Wednesday, July 23, 2014

What a Holocaust scholar can teach us on moral cost of admitting divorced & remarried to Holy Communion

On a recent visit to the United States Holocaust Memorial Museum's exhibit on collaboration and complicity in the Holocaust, "Some Were Neighbors," I saw a sign at the entrance bearing a arresting quotation from historian Raul Hilberg: "At crucial junctures, every individual makes decisions and...every decision is individual."

The words set the tone for the exhibit, which is, in the words of the museum's special-exhibits curator, intended to make visitors "think about their individual choices." And they succeeded in making me think, as a child of divorce and a survivor of childhood sexual abuse—abuse which is exponentially more prevalent in broken homes—about how parents' choices affect their children. It is an issue worth pondering at this time when some Catholic bishops, during the run-up to the Extraordinary Synod on the Family, are suggesting the Church should admit civilly divorced-and-remarried Catholics to Holy Communion.

Robert Spaemann points out in the latest issue of First Things that those who argue it is more pastoral to change the Church's teaching are effectively saying that the most charitable thing to do is to pretend that decisions made out of disordered self-interest do not have human costs:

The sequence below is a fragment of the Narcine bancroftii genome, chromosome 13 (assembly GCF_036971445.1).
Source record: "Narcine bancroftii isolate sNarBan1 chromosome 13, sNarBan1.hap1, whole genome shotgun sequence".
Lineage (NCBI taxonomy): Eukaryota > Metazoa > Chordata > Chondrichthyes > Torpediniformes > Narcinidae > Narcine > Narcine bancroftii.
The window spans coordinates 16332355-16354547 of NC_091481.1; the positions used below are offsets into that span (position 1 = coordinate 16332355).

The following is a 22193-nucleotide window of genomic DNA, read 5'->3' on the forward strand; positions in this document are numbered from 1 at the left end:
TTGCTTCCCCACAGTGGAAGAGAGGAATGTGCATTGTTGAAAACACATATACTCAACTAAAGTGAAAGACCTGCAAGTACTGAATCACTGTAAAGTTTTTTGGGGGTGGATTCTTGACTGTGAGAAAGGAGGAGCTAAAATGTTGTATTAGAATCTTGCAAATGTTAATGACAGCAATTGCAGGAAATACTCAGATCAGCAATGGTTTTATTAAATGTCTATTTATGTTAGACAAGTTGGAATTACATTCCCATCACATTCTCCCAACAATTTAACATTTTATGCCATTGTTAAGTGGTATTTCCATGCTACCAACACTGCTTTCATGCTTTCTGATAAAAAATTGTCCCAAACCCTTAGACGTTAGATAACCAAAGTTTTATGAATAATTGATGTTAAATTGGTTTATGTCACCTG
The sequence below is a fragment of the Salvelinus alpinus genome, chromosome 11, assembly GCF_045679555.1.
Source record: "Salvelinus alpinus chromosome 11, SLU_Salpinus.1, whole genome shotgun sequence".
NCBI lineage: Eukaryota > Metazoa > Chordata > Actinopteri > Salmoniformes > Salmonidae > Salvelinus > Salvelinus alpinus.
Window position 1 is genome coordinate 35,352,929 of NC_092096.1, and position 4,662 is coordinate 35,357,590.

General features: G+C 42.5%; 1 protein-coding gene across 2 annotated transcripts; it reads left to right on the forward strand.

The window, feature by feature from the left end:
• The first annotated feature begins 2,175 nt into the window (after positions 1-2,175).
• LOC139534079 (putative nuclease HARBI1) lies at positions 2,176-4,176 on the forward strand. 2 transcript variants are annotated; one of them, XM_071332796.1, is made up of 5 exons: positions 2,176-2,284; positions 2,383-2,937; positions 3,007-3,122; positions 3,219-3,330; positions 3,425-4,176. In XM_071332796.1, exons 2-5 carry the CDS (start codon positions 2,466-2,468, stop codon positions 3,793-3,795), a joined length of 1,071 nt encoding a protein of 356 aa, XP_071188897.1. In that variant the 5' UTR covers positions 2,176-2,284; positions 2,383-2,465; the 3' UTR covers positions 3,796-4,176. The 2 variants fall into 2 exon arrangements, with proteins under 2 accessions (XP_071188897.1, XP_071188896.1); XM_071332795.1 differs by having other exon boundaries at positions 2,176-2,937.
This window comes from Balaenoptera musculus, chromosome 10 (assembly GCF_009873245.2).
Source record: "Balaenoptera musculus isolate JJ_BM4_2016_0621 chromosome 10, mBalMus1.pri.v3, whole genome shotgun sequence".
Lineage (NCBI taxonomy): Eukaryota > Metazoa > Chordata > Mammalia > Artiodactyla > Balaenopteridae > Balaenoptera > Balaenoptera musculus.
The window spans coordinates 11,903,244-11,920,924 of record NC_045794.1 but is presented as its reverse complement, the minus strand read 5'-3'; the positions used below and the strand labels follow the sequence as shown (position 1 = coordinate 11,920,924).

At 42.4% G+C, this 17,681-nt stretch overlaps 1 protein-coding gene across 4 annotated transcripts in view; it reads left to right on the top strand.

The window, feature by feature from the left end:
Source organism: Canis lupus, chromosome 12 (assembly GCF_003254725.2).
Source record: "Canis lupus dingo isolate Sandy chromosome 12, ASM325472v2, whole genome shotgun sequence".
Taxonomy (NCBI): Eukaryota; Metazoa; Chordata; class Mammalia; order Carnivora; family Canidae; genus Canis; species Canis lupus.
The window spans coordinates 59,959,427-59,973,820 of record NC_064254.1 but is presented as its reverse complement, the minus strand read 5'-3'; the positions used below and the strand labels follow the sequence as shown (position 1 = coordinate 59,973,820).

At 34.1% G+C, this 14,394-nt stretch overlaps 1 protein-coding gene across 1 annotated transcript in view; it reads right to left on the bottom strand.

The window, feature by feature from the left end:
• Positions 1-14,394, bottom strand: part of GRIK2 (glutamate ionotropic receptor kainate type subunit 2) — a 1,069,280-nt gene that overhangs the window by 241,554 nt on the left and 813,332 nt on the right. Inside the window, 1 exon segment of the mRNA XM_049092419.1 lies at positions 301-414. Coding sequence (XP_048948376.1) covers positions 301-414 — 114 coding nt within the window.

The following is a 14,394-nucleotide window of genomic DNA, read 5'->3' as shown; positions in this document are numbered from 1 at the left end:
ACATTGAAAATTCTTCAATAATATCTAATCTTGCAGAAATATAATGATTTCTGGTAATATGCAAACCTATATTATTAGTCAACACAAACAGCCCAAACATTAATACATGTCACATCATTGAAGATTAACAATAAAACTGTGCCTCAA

The Church admits that it handled the sexual abuse of minors without sufficient regard for the victims. The same pattern is repeating itself here. Has anyone even mentioned the victims? Is anyone talking about the woman whose husband has abandoned her and their four children? She might be willing to take him back, if only to ensure that the children are provided for, but he has a new family and has no intention of returning.

Another new article on the topic, this one in the journal Nova et Vetera by a team of theologians analyzing "Recent Proposals for the Pastoral Care of the Divorced and Remarried," observes that some arguments for admitting the divorced-and-remarried to Holy Communion are based on "a broad version of 'fundamental option' theory, which claims that one can distinguish a person’s concrete behavior from his or her basic orientation towards or away from God."

The article's authors respond that
St. John Paul II’s encyclical letter Veritatis Splendor condemns just such a “fundamental option” approach, denying that one “could, by virtue of a fundamental option, remain faithful to God independently of whether or not certain of his choices and his acts are in conformity with specific moral norms.” “With every freely committed mortal sin, [one] offends God...; even if he perseveres in faith, he loses ‘sanctifying grace,’ ‘charity’ and ‘eternal happiness.'
They add that, even if one accepts fundamental-option theory on its own terms,
a fundamental option is likely in play when one makes basic decisions about the orientation of one’s life. A decision regularly to engage in sexual relations outside of a valid marriage is surely such a decision. It is a chosen habituation and a way of life. It is hard to describe this as a fleeting sin of weakness or passion.
In other words, at crucial junctures, every individual makes decisions, and every decision is individual—and every decision says something about who we really are.

For more reflections on abuse, healing, and Catholic sexual teaching, see Sean Salai, S.J.'s interview with me in America.